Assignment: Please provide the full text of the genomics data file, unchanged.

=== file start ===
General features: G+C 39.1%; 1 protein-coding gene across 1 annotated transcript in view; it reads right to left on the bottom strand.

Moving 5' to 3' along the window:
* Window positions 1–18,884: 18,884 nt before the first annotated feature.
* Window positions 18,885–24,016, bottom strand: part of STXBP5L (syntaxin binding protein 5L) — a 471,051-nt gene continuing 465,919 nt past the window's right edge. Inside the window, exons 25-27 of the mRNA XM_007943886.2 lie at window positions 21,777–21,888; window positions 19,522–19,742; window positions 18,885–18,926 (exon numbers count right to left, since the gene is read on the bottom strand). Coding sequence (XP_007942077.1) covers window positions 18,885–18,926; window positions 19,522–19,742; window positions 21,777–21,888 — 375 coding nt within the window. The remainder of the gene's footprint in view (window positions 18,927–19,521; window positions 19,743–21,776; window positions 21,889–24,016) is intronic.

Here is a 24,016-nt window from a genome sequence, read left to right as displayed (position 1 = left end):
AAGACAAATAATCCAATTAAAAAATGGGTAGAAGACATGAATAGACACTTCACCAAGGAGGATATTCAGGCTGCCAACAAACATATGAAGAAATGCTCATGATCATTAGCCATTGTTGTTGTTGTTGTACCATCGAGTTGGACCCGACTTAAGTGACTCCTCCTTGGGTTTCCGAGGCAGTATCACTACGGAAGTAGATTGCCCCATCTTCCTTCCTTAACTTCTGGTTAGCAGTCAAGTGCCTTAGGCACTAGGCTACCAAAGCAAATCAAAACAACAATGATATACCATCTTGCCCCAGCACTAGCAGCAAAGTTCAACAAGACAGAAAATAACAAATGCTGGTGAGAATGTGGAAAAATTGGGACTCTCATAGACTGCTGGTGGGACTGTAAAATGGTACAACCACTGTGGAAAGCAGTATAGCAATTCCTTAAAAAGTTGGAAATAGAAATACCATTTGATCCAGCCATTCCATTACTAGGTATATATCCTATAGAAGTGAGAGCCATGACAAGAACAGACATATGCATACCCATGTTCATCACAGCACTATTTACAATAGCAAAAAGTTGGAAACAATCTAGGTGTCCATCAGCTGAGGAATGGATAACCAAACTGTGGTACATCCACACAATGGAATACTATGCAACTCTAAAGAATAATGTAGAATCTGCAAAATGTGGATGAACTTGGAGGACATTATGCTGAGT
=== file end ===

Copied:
General features: G+C 39.1%; 1 protein-coding gene across 1 annotated transcript in view; it reads right to left on the bottom strand.

Moving 5' to 3' along the window:
* Window positions 1–18,884: 18,884 nt before the first annotated feature.
* Window positions 18,885–24,016, bottom strand: part of STXBP5L (syntaxin binding protein 5L) — a 471,051-nt gene continuing 465,919 nt past the window's right edge. Inside the window, exons 25-27 of the mRNA XM_007943886.2 lie at window positions 21,777–21,888; window positions 19,522–19,742; window positions 18,885–18,926 (exon numbers count right to left, since the gene is read on the bottom strand). Coding sequence (XP_007942077.1) covers window positions 18,885–18,926; window positions 19,522–19,742; window positions 21,777–21,888 — 375 coding nt within the window. The remainder of the gene's footprint in view (window positions 18,927–19,521; window positions 19,743–21,776; window positions 21,889–24,016) is intronic.

Here is a 24,016-nt window from a genome sequence, read left to right as displayed (position 1 = left end):
AAGACAAATAATCCAATTAAAAAATGGGTAGAAGACATGAATAGACACTTCACCAAGGAGGATATTCAGGCTGCCAACAAACATATGAAGAAATGCTCATGATCATTAGCCATTGTTGTTGTTGTTGTACCATCGAGTTGGACCCGACTTAAGTGACTCCTCCTTGGGTTTCCGAGGCAGTATCACTACGGAAGTAGATTGCCCCATCTTCCTTCCTTAACTTCTGGTTAGCAGTCAAGTGCCTTAGGCACTAGGCTACCAAAGCAAATCAAAACAACAATGATATACCATCTTGCCCCAGCACTAGCAGCAAAGTTCAACAAGACAGAAAATAACAAATGCTGGTGAGAATGTGGAAAAATTGGGACTCTCATAGACTGCTGGTGGGACTGTAAAATGGTACAACCACTGTGGAAAGCAGTATAGCAATTCCTTAAAAAGTTGGAAATAGAAATACCATTTGATCCAGCCATTCCATTACTAGGTATATATCCTATAGAAGTGAGAGCCATGACAAGAACAGACATATGCATACCCATGTTCATCACAGCACTATTTACAATAGCAAAAAGTTGGAAACAATCTAGGTGTCCATCAGCTGAGGAATGGATAACCAAACTGTGGTACATCCACACAATGGAATACTATGCAACTCTAAAGAATAATGTAGAATCTGCAAAATGTGGATGAACTTGGAGGACATTATGCTGAGT